You would think building a AngularJS web interface for your API to do the tedious parts for you would be easy… which it technically is… but not in a way that you can trick the browser into thinking it’s secure.  That’s because a web browser uses security policies that typical block CORS (Cross-Origin Resource Sharing).  That means that if you are on http://myui.com and want to make a request to your API (which is on http://myapi.com) and you API doesn’t have JSONP (JSON with Padding) support, you are in a hard spot and need something server-side to make those calls for you, and then return the results.

A trivial example of the pain CORS will cause is shown here with my GitHub profile.  If I want to pull this data, and add it to my website, I can’t do it because of CORS blocking.

curl https://api.github.com/users/handstandsam

{
  "login": "handstandsam",
  "id": 264948,
  "avatar_url": "https://avatars.githubusercontent.com/u/264948?v=3",
  "gravatar_id": "",
  "url": "https://api.github.com/users/handstandsam",
  "html_url": "https://github.com/handstandsam",
  "followers_url": "https://api.github.com/users/handstandsam/followers",
  "following_url": "https://api.github.com/users/handstandsam/following{/other_user}",
  "gists_url": "https://api.github.com/users/handstandsam/gists{/gist_id}",
  "starred_url": "https://api.github.com/users/handstandsam/starred{/owner}{/repo}",
  "subscriptions_url": "https://api.github.com/users/handstandsam/subscriptions",
  "organizations_url": "https://api.github.com/users/handstandsam/orgs",
  "repos_url": "https://api.github.com/users/handstandsam/repos",
  "events_url": "https://api.github.com/users/handstandsam/events{/privacy}",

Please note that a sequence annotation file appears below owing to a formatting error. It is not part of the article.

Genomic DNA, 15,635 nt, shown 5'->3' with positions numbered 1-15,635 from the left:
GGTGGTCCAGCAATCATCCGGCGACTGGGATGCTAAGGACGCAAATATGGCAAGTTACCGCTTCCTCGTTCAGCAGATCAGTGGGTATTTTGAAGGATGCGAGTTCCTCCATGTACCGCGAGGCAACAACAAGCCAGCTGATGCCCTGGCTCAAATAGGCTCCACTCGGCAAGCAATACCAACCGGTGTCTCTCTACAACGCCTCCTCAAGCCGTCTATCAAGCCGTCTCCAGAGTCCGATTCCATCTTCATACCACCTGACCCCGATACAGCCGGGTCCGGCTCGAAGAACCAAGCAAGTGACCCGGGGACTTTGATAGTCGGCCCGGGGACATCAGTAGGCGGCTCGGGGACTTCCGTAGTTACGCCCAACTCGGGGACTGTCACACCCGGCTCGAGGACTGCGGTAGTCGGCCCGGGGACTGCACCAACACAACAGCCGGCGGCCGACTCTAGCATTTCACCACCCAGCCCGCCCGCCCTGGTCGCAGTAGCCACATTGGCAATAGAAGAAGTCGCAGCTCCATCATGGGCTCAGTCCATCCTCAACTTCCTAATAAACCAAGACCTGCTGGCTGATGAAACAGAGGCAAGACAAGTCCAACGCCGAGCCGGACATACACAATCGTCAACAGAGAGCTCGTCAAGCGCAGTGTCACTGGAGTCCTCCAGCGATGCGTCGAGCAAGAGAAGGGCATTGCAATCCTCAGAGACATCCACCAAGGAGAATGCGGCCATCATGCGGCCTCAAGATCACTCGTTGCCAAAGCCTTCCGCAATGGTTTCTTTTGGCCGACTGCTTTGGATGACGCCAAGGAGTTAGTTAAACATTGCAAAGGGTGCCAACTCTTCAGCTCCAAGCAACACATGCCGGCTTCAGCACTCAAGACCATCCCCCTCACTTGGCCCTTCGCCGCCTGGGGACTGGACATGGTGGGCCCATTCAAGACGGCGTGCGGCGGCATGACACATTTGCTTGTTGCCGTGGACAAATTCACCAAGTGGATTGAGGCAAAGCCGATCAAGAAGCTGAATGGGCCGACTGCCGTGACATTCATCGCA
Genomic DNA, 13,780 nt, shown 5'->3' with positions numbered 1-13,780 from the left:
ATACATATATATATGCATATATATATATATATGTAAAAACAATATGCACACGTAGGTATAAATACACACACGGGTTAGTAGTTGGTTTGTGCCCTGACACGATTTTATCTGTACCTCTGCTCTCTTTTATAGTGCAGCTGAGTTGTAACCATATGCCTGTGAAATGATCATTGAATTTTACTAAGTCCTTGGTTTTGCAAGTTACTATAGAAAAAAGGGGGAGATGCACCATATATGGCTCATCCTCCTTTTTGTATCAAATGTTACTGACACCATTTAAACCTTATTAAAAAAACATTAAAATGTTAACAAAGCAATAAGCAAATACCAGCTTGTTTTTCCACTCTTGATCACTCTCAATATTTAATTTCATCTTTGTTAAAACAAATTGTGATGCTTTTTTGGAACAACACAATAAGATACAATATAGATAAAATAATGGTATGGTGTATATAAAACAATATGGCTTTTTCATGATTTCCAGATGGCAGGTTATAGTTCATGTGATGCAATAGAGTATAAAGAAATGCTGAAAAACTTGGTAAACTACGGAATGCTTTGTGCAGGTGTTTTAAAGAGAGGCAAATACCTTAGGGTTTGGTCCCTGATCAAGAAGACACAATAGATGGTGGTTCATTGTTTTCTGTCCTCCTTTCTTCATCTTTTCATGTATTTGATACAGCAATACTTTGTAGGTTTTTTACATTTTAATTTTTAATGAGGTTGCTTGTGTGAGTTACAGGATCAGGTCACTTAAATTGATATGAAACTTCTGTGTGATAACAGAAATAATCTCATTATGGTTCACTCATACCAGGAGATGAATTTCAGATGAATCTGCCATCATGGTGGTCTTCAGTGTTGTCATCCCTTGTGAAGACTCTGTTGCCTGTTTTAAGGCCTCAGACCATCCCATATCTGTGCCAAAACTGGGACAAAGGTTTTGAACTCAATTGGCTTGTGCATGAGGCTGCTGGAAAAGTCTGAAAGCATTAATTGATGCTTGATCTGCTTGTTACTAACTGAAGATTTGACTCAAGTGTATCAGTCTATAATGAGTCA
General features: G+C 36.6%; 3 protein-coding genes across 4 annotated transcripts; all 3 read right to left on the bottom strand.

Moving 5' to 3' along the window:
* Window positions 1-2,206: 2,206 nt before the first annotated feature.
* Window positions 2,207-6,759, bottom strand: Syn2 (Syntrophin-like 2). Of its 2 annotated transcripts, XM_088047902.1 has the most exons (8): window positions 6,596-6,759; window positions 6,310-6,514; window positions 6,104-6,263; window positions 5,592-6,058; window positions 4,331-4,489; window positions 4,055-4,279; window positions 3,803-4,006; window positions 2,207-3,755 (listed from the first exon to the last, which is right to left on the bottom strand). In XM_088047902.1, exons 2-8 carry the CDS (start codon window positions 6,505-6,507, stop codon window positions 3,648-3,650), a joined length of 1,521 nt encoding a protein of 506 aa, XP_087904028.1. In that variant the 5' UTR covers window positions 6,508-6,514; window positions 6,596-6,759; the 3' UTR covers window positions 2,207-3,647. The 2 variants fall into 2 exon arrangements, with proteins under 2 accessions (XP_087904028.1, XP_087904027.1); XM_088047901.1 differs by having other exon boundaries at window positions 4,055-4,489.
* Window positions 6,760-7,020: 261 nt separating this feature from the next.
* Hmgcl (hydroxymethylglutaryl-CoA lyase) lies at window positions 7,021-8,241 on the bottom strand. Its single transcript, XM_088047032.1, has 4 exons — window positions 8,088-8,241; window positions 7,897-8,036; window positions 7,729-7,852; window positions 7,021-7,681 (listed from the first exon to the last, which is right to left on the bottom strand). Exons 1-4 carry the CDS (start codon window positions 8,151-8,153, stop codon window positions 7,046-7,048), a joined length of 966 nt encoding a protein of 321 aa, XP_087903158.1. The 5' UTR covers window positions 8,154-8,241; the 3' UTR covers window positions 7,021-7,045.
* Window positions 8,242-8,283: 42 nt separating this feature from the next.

"received_events_url": "https://api.github.com/users/handstandsam/received_events",
  "type": "User",
  "site_admin": false,
  "name": "Sam Edwards",
  "company": "http://github.com/handstandtech",
  "blog": "http://handstandsam.com",
  "location": null,
  "email": null,
  "hireable": null,
  "bio": null,
  "public_repos": 7,
  "public_gists": 2,
  "followers": 10,
  "following": 58,
  "created_at": "2010-05-04T22:15:11Z",
  "updated_at": "2016-02-26T23:08:36Z"
}

GitHub is smart enough to provide the ability to use JSONP (invokes a local javascript method with the result of your API request), which allows us to actually do this.

curl https://api.github.com/users/handstandsam?callback=mycallback

/**/mycallback({
  "meta": {
    "Content-Type": "application/javascript; charset=utf-8",
    "X-RateLimit-Limit": "60",
    "X-RateLimit-Remaining": "55",
    "X-RateLimit-Reset": "1457061648",
    "Cache-Control": "public, max-age=60, s-maxage=60",
    "Vary": "Accept",
    "ETag": "\"5dd9556a9a8f8067c294a028b1f1a21d\"",
    "Last-Modified": "Fri, 26 Feb 2016 23:08:36 GMT",
    "X-GitHub-Media-Type": "github.v3",
    "status": 200
  },
  "data": {
    "login": "handstandsam",
    "id": 264948,
    "avatar_url": "https://avatars.githubusercontent.com/u/264948?v=3",
    "gravatar_id": "",
    "url": "https://api.github.com/users/handstandsam",
    "html_url": "https://github.com/handstandsam",
    "followers_url": "https://api.github.com/users/handstandsam/followers",
    "following_url": "https://api.github.com/users/handstandsam/following{/other_user}",
    "gists_url": "https://api.github.com/users/handstandsam/gists{/gist_id}",
    "starred_url": "https://api.github.com/users/handstandsam/starred{/owner}{/repo}",
    "subscriptions_url": "https://api.github.com/users/handstandsam/subscriptions",
    "organizations_url": "https://api.github.com/users/handstandsam/orgs",
    "repos_url": "https://api.github.com/users/handstandsam/repos",
    "events_url": "https://api.github.com/users/handstandsam/events{/privacy}",
    "received_events_url": "https://api.github.com/users/handstandsam/received_events",
    "type": "User",
    "site_admin": false,
    "name": "Sam Edwards",
    "company": "http://github.com/handstandtech",
    "blog": "http://handstandsam.com",
    "location": null,
    "email": null,
    "hireable": null,
    "bio": null,
    "public_repos": 7,
    "public_gists": 2,
    "followers": 10,
    "following": 58,
    "created_at": "2010-05-04T22:15:11Z",
    "updated_at": "2016-02-26T23:08:36Z"
  }
})